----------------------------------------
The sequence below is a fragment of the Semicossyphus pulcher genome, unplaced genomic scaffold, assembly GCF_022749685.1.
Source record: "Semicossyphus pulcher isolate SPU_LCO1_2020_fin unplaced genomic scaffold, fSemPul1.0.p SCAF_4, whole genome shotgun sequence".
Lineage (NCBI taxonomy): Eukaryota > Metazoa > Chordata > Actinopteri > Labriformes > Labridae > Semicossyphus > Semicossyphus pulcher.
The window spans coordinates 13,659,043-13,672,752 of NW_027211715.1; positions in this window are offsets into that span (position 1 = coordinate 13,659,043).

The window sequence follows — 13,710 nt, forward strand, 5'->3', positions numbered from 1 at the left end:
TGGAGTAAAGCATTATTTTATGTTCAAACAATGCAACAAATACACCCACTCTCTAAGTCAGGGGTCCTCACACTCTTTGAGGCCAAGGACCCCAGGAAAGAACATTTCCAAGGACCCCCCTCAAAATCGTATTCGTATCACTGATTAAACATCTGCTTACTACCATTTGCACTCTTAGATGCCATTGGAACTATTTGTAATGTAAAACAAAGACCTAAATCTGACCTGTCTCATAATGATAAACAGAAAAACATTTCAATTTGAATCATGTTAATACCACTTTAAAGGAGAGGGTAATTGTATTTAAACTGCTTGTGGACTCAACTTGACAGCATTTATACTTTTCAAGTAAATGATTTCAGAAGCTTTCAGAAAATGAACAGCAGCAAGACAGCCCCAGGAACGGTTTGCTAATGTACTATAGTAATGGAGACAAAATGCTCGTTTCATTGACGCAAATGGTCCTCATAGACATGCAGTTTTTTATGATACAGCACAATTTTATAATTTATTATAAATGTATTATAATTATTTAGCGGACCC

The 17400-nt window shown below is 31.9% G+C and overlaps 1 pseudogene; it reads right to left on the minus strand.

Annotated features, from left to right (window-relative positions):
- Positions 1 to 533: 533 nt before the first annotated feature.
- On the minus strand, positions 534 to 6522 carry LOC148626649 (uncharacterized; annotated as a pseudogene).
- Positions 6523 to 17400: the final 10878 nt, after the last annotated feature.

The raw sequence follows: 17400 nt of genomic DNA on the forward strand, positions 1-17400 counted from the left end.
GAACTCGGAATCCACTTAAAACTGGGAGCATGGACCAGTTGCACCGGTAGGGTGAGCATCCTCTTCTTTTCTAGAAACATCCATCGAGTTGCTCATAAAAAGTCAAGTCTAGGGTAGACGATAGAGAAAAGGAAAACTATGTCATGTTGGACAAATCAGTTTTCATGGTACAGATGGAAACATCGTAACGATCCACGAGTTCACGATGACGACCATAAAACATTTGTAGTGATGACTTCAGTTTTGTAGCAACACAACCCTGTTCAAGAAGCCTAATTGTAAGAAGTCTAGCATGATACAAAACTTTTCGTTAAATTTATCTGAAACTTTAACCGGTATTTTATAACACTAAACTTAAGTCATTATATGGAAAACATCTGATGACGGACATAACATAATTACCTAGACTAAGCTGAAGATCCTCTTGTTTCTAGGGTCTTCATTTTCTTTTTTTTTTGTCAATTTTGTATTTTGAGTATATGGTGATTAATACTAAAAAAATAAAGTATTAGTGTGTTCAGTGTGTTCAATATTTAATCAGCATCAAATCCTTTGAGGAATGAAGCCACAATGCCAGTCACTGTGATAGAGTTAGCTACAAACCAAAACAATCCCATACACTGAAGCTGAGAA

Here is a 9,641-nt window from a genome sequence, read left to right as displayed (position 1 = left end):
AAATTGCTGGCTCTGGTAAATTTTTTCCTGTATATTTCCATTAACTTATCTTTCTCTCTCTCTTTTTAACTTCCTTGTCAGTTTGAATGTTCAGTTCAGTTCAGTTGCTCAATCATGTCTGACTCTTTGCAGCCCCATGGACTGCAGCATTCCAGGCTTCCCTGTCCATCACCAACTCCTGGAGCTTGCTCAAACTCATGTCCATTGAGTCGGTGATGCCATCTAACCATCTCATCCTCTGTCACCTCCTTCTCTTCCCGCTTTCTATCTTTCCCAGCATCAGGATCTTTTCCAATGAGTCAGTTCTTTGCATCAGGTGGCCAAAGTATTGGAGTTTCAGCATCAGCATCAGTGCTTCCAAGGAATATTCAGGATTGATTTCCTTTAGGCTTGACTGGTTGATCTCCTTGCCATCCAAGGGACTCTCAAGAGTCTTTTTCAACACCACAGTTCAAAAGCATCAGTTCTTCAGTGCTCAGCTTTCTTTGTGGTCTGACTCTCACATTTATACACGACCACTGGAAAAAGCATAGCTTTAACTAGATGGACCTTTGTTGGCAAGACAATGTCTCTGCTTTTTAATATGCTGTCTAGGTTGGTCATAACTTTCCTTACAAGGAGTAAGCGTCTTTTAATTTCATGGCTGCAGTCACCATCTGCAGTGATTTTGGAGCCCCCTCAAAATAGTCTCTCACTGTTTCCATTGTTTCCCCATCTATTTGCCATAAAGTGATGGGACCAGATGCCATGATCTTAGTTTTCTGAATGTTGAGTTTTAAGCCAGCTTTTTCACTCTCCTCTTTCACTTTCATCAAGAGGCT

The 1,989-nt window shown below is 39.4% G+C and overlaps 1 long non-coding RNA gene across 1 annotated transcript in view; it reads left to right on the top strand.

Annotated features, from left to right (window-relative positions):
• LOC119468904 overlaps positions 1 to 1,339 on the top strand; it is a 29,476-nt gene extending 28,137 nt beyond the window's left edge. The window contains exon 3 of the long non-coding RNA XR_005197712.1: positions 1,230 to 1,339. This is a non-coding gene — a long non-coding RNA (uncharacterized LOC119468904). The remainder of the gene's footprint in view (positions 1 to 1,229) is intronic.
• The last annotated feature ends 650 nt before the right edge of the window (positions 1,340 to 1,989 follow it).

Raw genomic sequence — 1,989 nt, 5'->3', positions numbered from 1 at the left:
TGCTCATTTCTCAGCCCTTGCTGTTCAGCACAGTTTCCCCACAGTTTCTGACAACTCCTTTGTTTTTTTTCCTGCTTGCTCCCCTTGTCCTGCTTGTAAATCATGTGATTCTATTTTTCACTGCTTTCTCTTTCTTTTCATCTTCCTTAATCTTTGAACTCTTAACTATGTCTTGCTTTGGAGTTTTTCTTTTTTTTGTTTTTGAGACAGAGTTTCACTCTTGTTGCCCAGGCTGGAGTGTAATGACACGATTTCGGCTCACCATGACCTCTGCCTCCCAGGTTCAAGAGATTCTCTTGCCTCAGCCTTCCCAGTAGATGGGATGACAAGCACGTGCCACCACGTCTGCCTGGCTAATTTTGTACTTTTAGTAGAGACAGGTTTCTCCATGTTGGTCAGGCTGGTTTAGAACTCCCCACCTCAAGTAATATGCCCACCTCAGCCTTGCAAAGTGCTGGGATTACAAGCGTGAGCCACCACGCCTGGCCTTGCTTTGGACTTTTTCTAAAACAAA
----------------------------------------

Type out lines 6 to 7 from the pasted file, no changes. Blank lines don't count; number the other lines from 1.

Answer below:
TGGAGTAAAGCATTATTTTATGTTCAAACAATGCAACAAATACACCCACTCTCTAAGTCAGGGGTCCTCACACTCTTTGAGGCCAAGGACCCCAGGAAAGAACATTTCCAAGGACCCCCCTCAAAATCGTATTCGTATCACTGATTAAACATCTGCTTACTACCATTTGCACTCTTAGATGCCATTGGAACTATTTGTAATGTAAAACAAAGACCTAAATCTGACCTGTCTCATAATGATAAACAGAAAAACATTTCAATTTGAATCATGTTAATACCACTTTAAAGGAGAGGGTAATTGTATTTAAACTGCTTGTGGACTCAACTTGACAGCATTTATACTTTTCAAGTAAATGATTTCAGAAGCTTTCAGAAAATGAACAGCAGCAAGACAGCCCCAGGAACGGTTTGCTAATGTACTATAGTAATGGAGACAAAATGCTCGTTTCATTGACGCAAATGGTCCTCATAGACATGCAGTTTTTTATGATACAGCACAATTTTATAATTTATTATAAATGTATTATAATTATTTAGCGGACCC

The 17400-nt window shown below is 31.9% G+C and overlaps 1 pseudogene; it reads right to left on the minus strand.